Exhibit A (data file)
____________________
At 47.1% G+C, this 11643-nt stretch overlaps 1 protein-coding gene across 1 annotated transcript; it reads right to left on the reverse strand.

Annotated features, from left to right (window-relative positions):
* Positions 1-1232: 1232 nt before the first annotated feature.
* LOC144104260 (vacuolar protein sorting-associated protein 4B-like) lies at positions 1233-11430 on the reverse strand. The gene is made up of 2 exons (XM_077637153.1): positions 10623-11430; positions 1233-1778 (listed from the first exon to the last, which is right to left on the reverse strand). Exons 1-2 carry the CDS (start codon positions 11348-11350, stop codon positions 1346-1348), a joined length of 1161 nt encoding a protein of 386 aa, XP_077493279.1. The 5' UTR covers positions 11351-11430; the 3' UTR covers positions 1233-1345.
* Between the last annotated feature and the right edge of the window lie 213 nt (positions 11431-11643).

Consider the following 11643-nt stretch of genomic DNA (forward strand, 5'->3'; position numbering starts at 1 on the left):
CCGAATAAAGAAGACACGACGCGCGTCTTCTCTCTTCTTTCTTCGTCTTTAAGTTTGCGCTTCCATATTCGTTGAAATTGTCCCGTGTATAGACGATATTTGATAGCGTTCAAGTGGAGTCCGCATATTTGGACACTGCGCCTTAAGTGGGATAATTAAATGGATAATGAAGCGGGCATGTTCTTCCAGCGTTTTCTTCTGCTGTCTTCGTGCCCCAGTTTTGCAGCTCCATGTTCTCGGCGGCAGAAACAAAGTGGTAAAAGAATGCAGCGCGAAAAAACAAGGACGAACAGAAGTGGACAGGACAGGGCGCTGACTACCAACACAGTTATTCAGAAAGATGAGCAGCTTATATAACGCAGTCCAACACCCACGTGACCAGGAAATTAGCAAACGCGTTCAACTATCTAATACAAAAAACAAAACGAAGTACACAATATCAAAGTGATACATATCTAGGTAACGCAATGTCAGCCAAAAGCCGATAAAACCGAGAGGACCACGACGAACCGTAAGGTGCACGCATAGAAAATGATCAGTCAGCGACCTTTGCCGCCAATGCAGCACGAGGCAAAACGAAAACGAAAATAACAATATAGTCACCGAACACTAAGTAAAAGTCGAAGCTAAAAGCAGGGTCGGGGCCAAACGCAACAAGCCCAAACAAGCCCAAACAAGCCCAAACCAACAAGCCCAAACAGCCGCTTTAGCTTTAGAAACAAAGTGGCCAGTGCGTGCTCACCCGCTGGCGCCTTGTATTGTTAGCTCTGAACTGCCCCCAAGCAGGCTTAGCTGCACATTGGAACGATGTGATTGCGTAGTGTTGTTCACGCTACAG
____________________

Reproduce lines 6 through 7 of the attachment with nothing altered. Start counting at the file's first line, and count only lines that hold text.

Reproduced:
Consider the following 11643-nt stretch of genomic DNA (forward strand, 5'->3'; position numbering starts at 1 on the left):
CCGAATAAAGAAGACACGACGCGCGTCTTCTCTCTTCTTTCTTCGTCTTTAAGTTTGCGCTTCCATATTCGTTGAAATTGTCCCGTGTATAGACGATATTTGATAGCGTTCAAGTGGAGTCCGCATATTTGGACACTGCGCCTTAAGTGGGATAATTAAATGGATAATGAAGCGGGCATGTTCTTCCAGCGTTTTCTTCTGCTGTCTTCGTGCCCCAGTTTTGCAGCTCCATGTTCTCGGCGGCAGAAACAAAGTGGTAAAAGAATGCAGCGCGAAAAAACAAGGACGAACAGAAGTGGACAGGACAGGGCGCTGACTACCAACACAGTTATTCAGAAAGATGAGCAGCTTATATAACGCAGTCCAACACCCACGTGACCAGGAAATTAGCAAACGCGTTCAACTATCTAATACAAAAAACAAAACGAAGTACACAATATCAAAGTGATACATATCTAGGTAACGCAATGTCAGCCAAAAGCCGATAAAACCGAGAGGACCACGACGAACCGTAAGGTGCACGCATAGAAAATGATCAGTCAGCGACCTTTGCCGCCAATGCAGCACGAGGCAAAACGAAAACGAAAATAACAATATAGTCACCGAACACTAAGTAAAAGTCGAAGCTAAAAGCAGGGTCGGGGCCAAACGCAACAAGCCCAAACAAGCCCAAACAAGCCCAAACCAACAAGCCCAAACAGCCGCTTTAGCTTTAGAAACAAAGTGGCCAGTGCGTGCTCACCCGCTGGCGCCTTGTATTGTTAGCTCTGAACTGCCCCCAAGCAGGCTTAGCTGCACATTGGAACGATGTGATTGCGTAGTGTTGTTCACGCTACAG